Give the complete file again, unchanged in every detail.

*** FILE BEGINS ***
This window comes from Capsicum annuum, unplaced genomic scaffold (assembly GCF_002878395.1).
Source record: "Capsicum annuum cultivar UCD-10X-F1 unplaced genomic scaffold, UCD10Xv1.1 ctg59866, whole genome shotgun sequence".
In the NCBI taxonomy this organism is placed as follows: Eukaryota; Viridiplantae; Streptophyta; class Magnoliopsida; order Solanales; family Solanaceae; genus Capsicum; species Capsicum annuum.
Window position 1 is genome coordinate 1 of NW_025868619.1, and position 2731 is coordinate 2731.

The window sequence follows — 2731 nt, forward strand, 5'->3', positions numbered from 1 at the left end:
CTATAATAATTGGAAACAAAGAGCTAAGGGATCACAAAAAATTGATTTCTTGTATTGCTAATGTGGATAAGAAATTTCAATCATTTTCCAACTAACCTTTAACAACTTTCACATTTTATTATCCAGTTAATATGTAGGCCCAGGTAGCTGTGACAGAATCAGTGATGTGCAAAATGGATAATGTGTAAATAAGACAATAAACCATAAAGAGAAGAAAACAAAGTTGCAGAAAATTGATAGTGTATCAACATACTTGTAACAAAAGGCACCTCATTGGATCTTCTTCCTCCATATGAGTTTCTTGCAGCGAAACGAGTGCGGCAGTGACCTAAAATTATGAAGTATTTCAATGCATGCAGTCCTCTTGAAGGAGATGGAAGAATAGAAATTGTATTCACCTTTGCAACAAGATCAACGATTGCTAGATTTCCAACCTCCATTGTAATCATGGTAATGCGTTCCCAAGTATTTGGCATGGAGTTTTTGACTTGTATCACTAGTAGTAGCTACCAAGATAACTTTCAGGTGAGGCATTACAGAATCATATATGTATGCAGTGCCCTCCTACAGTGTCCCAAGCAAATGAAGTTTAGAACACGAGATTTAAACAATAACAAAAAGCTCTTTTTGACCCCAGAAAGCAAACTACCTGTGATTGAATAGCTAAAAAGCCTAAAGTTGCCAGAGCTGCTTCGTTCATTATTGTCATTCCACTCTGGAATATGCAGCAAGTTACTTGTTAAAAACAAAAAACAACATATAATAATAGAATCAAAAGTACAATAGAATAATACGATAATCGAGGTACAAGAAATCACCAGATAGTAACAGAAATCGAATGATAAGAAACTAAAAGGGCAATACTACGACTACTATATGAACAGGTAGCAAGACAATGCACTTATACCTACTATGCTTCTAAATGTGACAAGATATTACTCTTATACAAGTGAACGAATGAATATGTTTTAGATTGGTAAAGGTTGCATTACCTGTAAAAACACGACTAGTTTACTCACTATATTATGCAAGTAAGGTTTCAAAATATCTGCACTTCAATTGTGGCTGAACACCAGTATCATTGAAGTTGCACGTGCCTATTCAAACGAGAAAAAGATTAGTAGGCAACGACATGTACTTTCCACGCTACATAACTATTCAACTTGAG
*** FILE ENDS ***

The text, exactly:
This window comes from Capsicum annuum, unplaced genomic scaffold (assembly GCF_002878395.1).
Source record: "Capsicum annuum cultivar UCD-10X-F1 unplaced genomic scaffold, UCD10Xv1.1 ctg59866, whole genome shotgun sequence".
In the NCBI taxonomy this organism is placed as follows: Eukaryota; Viridiplantae; Streptophyta; class Magnoliopsida; order Solanales; family Solanaceae; genus Capsicum; species Capsicum annuum.
Window position 1 is genome coordinate 1 of NW_025868619.1, and position 2731 is coordinate 2731.

The window sequence follows — 2731 nt, forward strand, 5'->3', positions numbered from 1 at the left end:
CTATAATAATTGGAAACAAAGAGCTAAGGGATCACAAAAAATTGATTTCTTGTATTGCTAATGTGGATAAGAAATTTCAATCATTTTCCAACTAACCTTTAACAACTTTCACATTTTATTATCCAGTTAATATGTAGGCCCAGGTAGCTGTGACAGAATCAGTGATGTGCAAAATGGATAATGTGTAAATAAGACAATAAACCATAAAGAGAAGAAAACAAAGTTGCAGAAAATTGATAGTGTATCAACATACTTGTAACAAAAGGCACCTCATTGGATCTTCTTCCTCCATATGAGTTTCTTGCAGCGAAACGAGTGCGGCAGTGACCTAAAATTATGAAGTATTTCAATGCATGCAGTCCTCTTGAAGGAGATGGAAGAATAGAAATTGTATTCACCTTTGCAACAAGATCAACGATTGCTAGATTTCCAACCTCCATTGTAATCATGGTAATGCGTTCCCAAGTATTTGGCATGGAGTTTTTGACTTGTATCACTAGTAGTAGCTACCAAGATAACTTTCAGGTGAGGCATTACAGAATCATATATGTATGCAGTGCCCTCCTACAGTGTCCCAAGCAAATGAAGTTTAGAACACGAGATTTAAACAATAACAAAAAGCTCTTTTTGACCCCAGAAAGCAAACTACCTGTGATTGAATAGCTAAAAAGCCTAAAGTTGCCAGAGCTGCTTCGTTCATTATTGTCATTCCACTCTGGAATATGCAGCAAGTTACTTGTTAAAAACAAAAAACAACATATAATAATAGAATCAAAAGTACAATAGAATAATACGATAATCGAGGTACAAGAAATCACCAGATAGTAACAGAAATCGAATGATAAGAAACTAAAAGGGCAATACTACGACTACTATATGAACAGGTAGCAAGACAATGCACTTATACCTACTATGCTTCTAAATGTGACAAGATATTACTCTTATACAAGTGAACGAATGAATATGTTTTAGATTGGTAAAGGTTGCATTACCTGTAAAAACACGACTAGTTTACTCACTATATTATGCAAGTAAGGTTTCAAAATATCTGCACTTCAATTGTGGCTGAACACCAGTATCATTGAAGTTGCACGTGCCTATTCAAACGAGAAAAAGATTAGTAGGCAACGACATGTACTTTCCACGCTACATAACTATTCAACTTGAG